The original 1984 RED DAWN film was not a cinematic masterpiece by any stretch of the imagination.  But it was a substantial slice of 1980’s action cheese that featured some entertaining young actors the likes of Patrick Swayze (GHOST), Charlie Sheen (WALL STREET) and C. Thomas Howell (THE OUTSIDERS).  It was also a war film that was able to properly capture the cultural/political climate at the time regarding the tension and fear surrounding the continued conflicts with a now defunct Soviet Union.  A successful remake would not only have to be able to hit all of these marks, but hit them well and in a way that doesn’t come off as cheap appeasement to the fan base or laziness.

Unfortunately, the RED DAWN of 2012 was only really able to get one aspect of the original right: the casting.  One of the main issues I had with the original film was that, despite the compelling actors in the roles, the characters are still underdeveloped and frequently make inane and stupid decisions.  But in a way, that helped to get the action rolling and sell the idea of teenagers in over their heads and taking on a military superpower.  So I suppose, in that sense, the 2012 cast are worthy successors to their roles.  We may know squat about their motivations and background, but at least they’re interesting to watch.

Leading the charge is Chris Hemsworth (THOR, THE CABIN IN THE WOODS) taking over the Swayze role of the eldest Eckert brother Jed.  I’m a fan of Hemsworth and even though his backstory is paper thin, I do find myself enjoying him as the leader of the Wolverines in this movie.  He’s gruff, militaristic and to the point, but he’s able to properly convey sensitivity and a carefree attitude towards the younger team members when it’s called for.  His younger brother Matt, played by Josh Peck (DRILLBIT TAYLOR) is a little more uneven as he makes the lion’s share of dumb moves in the story, but is likable enough and shares good chemistry with Hemsworth to make the brothers’ strained relationship work.  Adrianne Palicki (FRIDAY NIGHT LIGHTS) does a fine job as Hemsworth’s love interest and fellow Wolverine Toni, but scenes of genuine affection or development between the two are so few and far between, that the relationship subplot may as well have been left out of the film.  I would say the weakest link in the chain would be Matt’s girlfriend Erica played by Isabel Lucas (TRANSFORMERS: REVENGE OF THE FALLEN).  This really is not the fault of the actress, though.  The character is just not given much to do save for being rescued by Matt after he ditches his mission to save her (one of the afore-mentioned “dumb moves”).  But there are a few standout performances: Josh Hutcherson (THE HUNGER GAMES) as the meek Robert who steadily becomes more of a badass (and actually delivers the classic “Wolverines!” battle cry) and Jeffrey Dean Morgan (WATCHMEN) in a smaller supporting role as Marine Sergeant Tanner, but still being one of the more interesting characters on screen.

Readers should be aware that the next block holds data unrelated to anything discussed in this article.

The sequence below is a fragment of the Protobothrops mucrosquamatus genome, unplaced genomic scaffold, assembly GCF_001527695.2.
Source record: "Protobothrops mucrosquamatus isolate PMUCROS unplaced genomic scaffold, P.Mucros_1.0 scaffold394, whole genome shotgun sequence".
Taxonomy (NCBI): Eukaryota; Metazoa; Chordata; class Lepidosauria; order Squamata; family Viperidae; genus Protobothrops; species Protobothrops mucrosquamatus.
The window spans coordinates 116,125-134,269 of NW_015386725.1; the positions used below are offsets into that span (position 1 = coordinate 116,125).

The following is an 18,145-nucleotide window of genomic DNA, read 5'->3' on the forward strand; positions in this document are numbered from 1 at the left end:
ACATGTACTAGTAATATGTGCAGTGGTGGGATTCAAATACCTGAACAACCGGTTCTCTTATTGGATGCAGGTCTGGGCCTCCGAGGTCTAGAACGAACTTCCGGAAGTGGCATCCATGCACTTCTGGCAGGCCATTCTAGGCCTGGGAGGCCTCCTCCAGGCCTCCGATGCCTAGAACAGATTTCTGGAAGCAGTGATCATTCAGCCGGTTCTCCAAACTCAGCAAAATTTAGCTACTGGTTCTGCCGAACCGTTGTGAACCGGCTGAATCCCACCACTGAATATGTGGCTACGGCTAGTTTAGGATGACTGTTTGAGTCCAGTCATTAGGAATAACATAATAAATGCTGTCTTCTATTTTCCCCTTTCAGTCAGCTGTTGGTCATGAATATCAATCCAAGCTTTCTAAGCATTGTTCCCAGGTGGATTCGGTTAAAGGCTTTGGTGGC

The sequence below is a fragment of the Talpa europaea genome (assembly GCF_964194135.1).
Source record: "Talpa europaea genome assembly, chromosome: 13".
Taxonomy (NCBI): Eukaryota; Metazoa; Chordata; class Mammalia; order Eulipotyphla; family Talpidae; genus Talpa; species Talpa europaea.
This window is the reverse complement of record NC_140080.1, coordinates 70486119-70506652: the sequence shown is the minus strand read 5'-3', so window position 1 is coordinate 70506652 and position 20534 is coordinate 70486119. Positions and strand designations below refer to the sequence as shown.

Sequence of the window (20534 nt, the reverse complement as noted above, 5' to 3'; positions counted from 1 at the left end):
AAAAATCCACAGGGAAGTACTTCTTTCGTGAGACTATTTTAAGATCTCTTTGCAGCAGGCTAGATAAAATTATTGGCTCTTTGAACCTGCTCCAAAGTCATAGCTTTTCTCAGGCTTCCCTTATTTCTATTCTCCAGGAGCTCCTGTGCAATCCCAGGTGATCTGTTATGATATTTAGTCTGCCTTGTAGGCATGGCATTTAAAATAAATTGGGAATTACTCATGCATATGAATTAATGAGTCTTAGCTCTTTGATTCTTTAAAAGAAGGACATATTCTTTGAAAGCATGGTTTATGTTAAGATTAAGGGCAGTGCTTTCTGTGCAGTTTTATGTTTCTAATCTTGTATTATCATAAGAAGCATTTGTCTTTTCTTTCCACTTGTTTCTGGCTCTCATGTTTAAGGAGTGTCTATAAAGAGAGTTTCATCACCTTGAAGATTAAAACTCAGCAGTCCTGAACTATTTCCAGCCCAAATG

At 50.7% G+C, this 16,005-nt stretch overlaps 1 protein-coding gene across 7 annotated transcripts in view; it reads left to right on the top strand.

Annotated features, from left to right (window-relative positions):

Truthfully, the acting is too good for the mess of a film that surrounds it.  The mass violence and carnage of the original film has been toned down in this modern interpretation to a PG-13 rating probably so that adolescent fans of the young actors on screen won’t be turned away by all the intense action.  In fact, a group of teenage girls that sat next to me in the theater wouldn’t stop swooning whenever Hutcherson or Peck came into view.  A good majority of the action scenes are done in the “handheld camera” style, making it disorienting and extremely difficult to establish who is shooting at what and from where.  Another aspect that detracts from this new RED DAWN is the effectiveness of the Wolverines as fighters.  In the original, the thematic element that they were kids still learning the ropes of guerrilla warfare stayed consistent throughout the film.  Here, within the span of a montage of Jed training them, the young rebels are instantly transformed into ruthless and efficient killers who only lose their cool when the plot deems it convenient.

There is also a lack of subtlety and suspense in the movie.  The invading North Korean force (which was originally Chinese until being tweaked in post-production so as not to offend and alienate the majority of overseas viewing audiences) doesn’t drop into the town as a silent-yet-deadly threat, but as a bombastic battalion of CGI paratroopers and bombers that kick up as much dust and explosions as they can muster.  The cold, harsh bleakness of the Wolverines’ situation is never fully touched upon opting instead to never slow down and let the characters have a second to breathe before the next action sequence.  The scene in which the Eckerts’ father, played by Brett Cullen (GHOST RIDER), is executed in front of them is immediately followed by them trying to move a truck stuck in mud and acknowledgement of the tragedy is never really given until the end of the film with a minor payoff that made me actually have to say out loud, “Oh, yeah.  Their dad was killed, wasn’t he?  I totally forgot about that.”

The new RED DAWN is not a terrible film, but it’s not necessarily a good film either.  It just kind of exists as a tamer reiteration of its predecessor and is pretty blatant in its intention to simply cash-in on the title alone.  Aside from the main cast performing their respective roles with way more sincerity and legitimacy than is required of them for this flick, there was simply just not enough in the style, story or action for me to latch onto and actually care about.  The original RED DAWN wasn’t perfect, far from it.  But at least it was something.

See Mike’s full McGTV review of the RED DAWN remake.  CAUTION- may contain explicit language and spoilers:

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